Instructions: For responses 1 & 2 respond thoughtfully. Just saying “I agree” or “I disagree” does not constitute a thoughtful response. They need to be substantive to promote further discussion, new ideas, or questions and are approximately 150-200 words (1 paragraph) in length. Short comments, such as “Good point,” information not applicable to the historical context of the assigned topic, and non-topic personal interactions do not apply.
Westward migration brought settlers into conflict with Native Americans. What was the U.S. government’s policy toward Indians in the West, and how did it evolve over time?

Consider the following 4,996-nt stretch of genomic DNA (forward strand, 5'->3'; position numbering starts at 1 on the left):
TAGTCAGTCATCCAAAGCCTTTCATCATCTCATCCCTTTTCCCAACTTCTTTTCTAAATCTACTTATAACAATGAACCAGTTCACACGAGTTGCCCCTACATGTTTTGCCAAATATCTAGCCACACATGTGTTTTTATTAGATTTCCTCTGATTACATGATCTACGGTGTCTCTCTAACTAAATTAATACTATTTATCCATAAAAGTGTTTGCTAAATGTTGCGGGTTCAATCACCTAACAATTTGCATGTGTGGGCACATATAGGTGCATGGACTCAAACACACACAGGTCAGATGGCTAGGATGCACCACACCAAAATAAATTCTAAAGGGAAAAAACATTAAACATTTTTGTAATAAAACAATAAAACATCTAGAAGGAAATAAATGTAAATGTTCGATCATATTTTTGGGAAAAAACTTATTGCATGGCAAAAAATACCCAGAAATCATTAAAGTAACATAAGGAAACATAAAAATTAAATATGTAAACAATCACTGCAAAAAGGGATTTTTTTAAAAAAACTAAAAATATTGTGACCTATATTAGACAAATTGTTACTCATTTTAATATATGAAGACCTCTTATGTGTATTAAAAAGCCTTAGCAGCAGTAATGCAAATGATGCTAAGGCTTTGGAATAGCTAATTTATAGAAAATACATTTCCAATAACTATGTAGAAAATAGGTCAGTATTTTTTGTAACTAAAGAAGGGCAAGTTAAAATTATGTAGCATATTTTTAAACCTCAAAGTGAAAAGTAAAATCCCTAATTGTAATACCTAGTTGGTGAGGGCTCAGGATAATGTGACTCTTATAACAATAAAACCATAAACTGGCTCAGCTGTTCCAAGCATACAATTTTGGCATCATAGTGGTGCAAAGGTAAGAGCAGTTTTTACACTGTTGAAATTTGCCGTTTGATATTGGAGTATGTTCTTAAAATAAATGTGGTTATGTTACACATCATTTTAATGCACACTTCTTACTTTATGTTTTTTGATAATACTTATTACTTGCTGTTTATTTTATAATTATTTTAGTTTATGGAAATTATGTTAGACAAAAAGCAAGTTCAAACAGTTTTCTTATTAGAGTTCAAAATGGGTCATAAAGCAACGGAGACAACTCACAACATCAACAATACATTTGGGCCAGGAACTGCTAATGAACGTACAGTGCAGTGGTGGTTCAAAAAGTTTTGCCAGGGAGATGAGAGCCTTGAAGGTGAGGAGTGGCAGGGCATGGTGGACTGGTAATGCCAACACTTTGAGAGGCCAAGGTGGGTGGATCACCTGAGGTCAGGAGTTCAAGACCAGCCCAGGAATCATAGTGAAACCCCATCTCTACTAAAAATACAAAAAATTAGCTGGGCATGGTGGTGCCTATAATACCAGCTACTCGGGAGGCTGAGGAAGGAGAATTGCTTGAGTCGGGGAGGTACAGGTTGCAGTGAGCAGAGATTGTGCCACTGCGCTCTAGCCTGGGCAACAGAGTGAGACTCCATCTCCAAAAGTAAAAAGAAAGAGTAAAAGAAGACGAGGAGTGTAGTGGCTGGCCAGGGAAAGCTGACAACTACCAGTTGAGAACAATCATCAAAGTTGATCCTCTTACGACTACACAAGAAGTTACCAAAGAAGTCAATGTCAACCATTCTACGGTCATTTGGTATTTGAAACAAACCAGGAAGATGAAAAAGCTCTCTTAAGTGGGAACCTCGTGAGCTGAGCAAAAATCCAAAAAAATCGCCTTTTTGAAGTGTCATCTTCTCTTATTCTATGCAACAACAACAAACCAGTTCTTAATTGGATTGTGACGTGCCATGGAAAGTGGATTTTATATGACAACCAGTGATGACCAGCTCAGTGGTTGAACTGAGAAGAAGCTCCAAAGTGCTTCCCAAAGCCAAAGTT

The United States has a long-standing history of displacing Native Americans, and with western expansion, many were removed by force from their lands and given very little in exchange for moving which ultimately resulted in the destruction of their culture and their people during this period in US History. As the embracing of the Manifest Destiny philosophy began to flourish, more and more people decided it was a good opportunity for them to embark on migrating to the West despite the rumors they had heard about the unsuitable terrain. Indeed, at first the western regions passing the Mississippi river were considered to be unusable land that was essentially “a great American desert” based on findings of previous explorations (Corbett, et.al., 2017, 480), but after the United States government began to give incentives to Americans to expand west, it became more desirable.. While the idea that land was plentiful and unoccupied just waiting to be settled by new settlers, this was far from the truth. In reality, there were hundreds of thousands of Native Americans from many different tribes living on this land, most notably on the Great Plains, which was seen as an issue that the settlers wanted to resolve in order to claim this land. Drawing on the past with the Trail of Tears in 1830 where the Indian Removal Act forced to relocate towards modern day Oklahoma, the US government and eager settlers would first seek to make a deal with the Native Americans to barter for their lands so that it could be bought from them for white settlers. With the First Treaty of Fort Laramie, the chiefs of the Native tribes agreed to accept an annual payment to free up the land for settlers and the promise of being left alone to live on relocated regions. Unfortunately, this deal would not be honored fairly, and over time the length of the annual payments was shortened from initially being 50 years to 10 years, at the same time payments would not always be received and left the tribes at a disadvantage in the new reservation lands. Out of frustration, some settlers would just assemble and attack the native tribes in order to remove them by force. This would lead to rebellion by some tribes most notably the Dakota Sioux Indians. They attacked the white settlers and killed a significant number of them, but they were suppressed by the US army and would arrest. While President Lincoln released most of the Sioux, 38 of them were executed publicly. There would be more incidents of rebellion against white settlers but there would be a deadly response that did not end in victory for the Native tribes. The Sioux relocation to the Black Hills in Oklahoma would not last long and again the Native Americans would be forced to abandon the land and be moved elsewhere. As increasing violent responses took place between the Native American tribes and US troops, one final solution was proposed and carried to bring an end to the violence and attacks on Natives, this would be called Americanization. Americanization was essentially a forced assimilation attempt by the US government disguised as an extension of offering Native Americans to become part of the country as citizens and landowners and provide education for children. This was the “new, and final assault on Indian life and culture.” (Corbett, et.al., 2017, 500).
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